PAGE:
1700 - The Anglo population in the English colonies in America reaches 275,000, with Boston (pop. 7000) as the largest city, followed by New York (pop. 5000).
1701 - In July, The French establish a settlement at Detroit. In October, Yale College is founded in Connecticut.
1704 - In April, the first enduring newspaper in America, The Boston News-Letter, is published.
1705 - In Virginia, slaves are assigned the status of real estate by the Virginia Black Code of 1705. In New York, a law against runaway slaves assigns the death penalty for those caught over 40 miles north of Albany. Massachusetts declares marriage between African Americans and whites to be illegal.
1710 - The English Parliament passes the Post Office Act which starts a postal system in the American colony controlled by the postmaster general of London and his deputy in New York City.
1711 - Hostilities break out between Native Americans and settlers in North Carolina after the massacre of settlers there. The conflict, known as the Tuscarora Indian War will last two years.
1714 - Tea is introduced for the first time into the American Colonies. In August, King George I ascends to the English throne, succeeding Queen Anne.
1716 - The first group of black slaves is brought to the Louisiana territory.
1718 - New Orleans is founded by the French.
1725 - The population of black slaves in the American colonies reaches 75,000.
1726 - Riots occur in Philadelphia as poor people tear down the pillories and stocks and burn them.
1727 - King George II ascends the English throne.
1729 -Benjamin Franklin begins publishing The Pennsylvania Gazette, which eventually becomes the most popular colonial newspaper.
1730 - Baltimore is founded in the Maryland colony.
1732 - February 22, George Washington is born in Virginia. Also in February, the first mass is celebrated in the only Catholic church in colonial America, in Philadelphia. In June, Georgia, the 13th English colony, is founded.
1732-1757 - Benjamin Franklin publishes Poor Richard's Almanac, containing weather predictions, humor, proverbs and epigrams, selling nearly 10,000 copies per year.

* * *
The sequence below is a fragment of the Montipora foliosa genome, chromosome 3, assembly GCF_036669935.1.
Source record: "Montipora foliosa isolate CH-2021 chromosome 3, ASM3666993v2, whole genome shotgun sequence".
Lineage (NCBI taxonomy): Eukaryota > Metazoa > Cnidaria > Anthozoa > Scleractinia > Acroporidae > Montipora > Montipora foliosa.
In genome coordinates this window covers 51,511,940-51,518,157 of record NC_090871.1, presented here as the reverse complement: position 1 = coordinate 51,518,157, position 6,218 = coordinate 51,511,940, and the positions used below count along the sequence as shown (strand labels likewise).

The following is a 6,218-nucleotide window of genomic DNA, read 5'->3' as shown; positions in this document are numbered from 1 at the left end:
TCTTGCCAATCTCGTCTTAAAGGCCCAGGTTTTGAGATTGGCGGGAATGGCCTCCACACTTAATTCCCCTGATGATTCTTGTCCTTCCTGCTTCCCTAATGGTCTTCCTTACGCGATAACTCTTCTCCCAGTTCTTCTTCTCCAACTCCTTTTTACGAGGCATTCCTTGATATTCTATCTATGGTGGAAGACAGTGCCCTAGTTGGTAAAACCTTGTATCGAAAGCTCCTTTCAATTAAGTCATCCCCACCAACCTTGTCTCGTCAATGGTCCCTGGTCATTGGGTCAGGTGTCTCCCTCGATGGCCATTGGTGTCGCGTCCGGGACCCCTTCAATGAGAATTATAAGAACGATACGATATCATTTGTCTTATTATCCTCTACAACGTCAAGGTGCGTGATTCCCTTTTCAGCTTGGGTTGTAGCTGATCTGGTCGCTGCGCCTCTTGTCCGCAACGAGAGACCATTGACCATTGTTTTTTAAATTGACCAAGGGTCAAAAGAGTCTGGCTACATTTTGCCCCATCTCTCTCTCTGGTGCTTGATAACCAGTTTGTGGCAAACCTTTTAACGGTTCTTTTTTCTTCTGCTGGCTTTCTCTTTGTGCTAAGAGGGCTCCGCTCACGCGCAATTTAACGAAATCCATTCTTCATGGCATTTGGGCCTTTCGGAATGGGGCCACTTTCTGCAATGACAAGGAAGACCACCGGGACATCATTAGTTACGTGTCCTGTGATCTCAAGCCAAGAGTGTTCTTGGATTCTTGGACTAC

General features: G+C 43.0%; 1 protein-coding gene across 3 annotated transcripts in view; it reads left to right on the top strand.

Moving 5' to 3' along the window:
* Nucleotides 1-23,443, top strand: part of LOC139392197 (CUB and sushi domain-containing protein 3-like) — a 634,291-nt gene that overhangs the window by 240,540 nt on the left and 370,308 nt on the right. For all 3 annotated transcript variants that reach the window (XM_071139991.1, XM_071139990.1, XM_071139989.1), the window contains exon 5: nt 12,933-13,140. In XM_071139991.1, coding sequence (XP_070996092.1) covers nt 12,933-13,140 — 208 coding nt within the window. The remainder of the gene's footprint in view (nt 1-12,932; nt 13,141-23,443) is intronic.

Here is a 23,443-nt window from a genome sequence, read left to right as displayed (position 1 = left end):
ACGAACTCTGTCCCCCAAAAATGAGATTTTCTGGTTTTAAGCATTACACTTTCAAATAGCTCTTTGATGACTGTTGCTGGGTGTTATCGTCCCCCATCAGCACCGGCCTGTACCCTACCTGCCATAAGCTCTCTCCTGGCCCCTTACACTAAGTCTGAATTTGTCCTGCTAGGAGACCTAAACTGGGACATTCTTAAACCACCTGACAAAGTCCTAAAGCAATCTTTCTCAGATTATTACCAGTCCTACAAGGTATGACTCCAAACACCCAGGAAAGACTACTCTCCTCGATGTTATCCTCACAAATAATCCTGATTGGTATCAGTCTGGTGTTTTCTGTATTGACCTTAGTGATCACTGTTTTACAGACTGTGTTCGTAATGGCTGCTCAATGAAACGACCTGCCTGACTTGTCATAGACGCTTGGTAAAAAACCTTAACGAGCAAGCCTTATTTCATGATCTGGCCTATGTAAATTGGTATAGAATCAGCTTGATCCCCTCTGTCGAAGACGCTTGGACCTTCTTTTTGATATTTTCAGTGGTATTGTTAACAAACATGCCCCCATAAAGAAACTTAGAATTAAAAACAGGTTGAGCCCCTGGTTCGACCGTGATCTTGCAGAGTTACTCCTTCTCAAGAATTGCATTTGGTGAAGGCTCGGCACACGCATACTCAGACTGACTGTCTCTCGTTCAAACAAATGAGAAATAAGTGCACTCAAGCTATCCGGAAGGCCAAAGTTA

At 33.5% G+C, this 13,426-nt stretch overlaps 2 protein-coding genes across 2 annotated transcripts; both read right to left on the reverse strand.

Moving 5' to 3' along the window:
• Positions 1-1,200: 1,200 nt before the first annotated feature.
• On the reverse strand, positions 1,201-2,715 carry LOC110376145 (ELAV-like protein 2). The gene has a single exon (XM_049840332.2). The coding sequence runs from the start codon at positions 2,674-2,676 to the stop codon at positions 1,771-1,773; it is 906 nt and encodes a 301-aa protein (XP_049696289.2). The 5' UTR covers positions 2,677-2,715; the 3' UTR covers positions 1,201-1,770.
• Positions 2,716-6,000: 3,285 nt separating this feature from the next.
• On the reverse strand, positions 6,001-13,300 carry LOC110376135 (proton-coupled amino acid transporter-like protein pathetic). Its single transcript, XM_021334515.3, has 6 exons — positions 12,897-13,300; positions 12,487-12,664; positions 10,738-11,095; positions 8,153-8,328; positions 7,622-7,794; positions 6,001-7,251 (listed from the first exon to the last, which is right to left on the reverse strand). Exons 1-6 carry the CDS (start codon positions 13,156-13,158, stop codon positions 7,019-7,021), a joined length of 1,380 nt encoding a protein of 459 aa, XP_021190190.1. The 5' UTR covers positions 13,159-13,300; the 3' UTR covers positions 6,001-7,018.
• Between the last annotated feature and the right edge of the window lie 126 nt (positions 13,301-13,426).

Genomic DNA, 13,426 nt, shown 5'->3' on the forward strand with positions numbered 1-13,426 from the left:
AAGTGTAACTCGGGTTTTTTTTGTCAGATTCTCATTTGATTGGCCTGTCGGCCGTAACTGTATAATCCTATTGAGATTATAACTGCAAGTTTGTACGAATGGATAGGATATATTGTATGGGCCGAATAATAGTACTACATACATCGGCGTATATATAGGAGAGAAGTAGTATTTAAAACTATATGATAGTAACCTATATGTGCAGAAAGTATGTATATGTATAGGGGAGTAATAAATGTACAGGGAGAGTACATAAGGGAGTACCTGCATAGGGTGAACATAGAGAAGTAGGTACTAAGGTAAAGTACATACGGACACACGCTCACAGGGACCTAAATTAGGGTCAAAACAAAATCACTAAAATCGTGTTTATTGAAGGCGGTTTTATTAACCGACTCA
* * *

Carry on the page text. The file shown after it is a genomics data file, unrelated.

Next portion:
1733 - The Molasses Act, passed by the English Parliament, imposes heavy duties on molasses, rum and sugar imported from non-British islands in the Caribbean to protect the English planters there from French and Dutch competition.
1734 - In November, New York newspaper publisher John Peter Zenger is arrested and accused of seditious libel by the Governor. In December, the Great Awakening religious revival movement begins in Massachusetts. The movement will last ten years and spread to all of the American colonies.
1735 - John Peter Zenger is brought to trial for seditious libel but is acquitted after his lawyer successfully convinces the jury that truth is a defense against libel.
1740 - Fifty black slaves are hanged in Charleston, South Carolina, after plans for another revolt are revealed. Also in 1740, in Europe, the War of the Austrian Succession begins after the death of Emperor Charles VI and eventually results in France and Spain allied against England. The conflict is known in the American colonies as King George's War and lasts until 1748.
1743 - The American Philosophical Society is founded in Philadelphia by Ben Franklin and his associates.
1747 - The New York Bar Association is founded in New York City.
1750 - The Iron Act is passed by the English Parliament, limiting the growth of the iron industry in the American colonies to protect the English Iron industry.
1751 - The Currency Act is passed by the English Parliament, banning the issuing of paper money by the New England colonies.
1753 - Benjamin Franklin and William Hunter are appointed as postmasters general for the American colonies.
1754 - The French and Indian War erupts as a result of disputes over land in the Ohio River Valley. In May, George Washington leads a small group of American colonists to victory over the French, then builds Fort Necessity in the Ohio territory. In July, after being attacked by numerically superior French forces, Washington surrenders the fort and retreats.
1755 - In February, English General Edward Braddock arrives in Virginia with two regiments of English troops. Gen. Braddock assumes the post of commander in chief of all English forces in America. In April, Gen. Braddock and Lt. Col. George Washington set out with nearly 2000 men to battle the French in the Ohio territory. In July, a force of about 900 French and Indians defeat those English forces. Braddock is mortally wounded. Massachusetts Governor William Shirley then becomes the new commander in chief.
1756 - England declares war on France, as the French and Indian War in the colonies now spreads to Europe.
1757 - In June, William Pitt becomes England's Secretary of State and escalates the French and Indian War in the colonies by establishing a policy of unlimited warfare. In July, Benjamin Franklin begins a five year stay in London.
1758 - In July, a devastating defeat occurs for English forces at Fort Ticonderoga. French losses are 377. In November, the French abandon For Dequesne in the Ohio territory. Settlers then rush into the territory to establish homes.
Lexington and Concord, Massachusetts
Siege of Charleston, South Carolina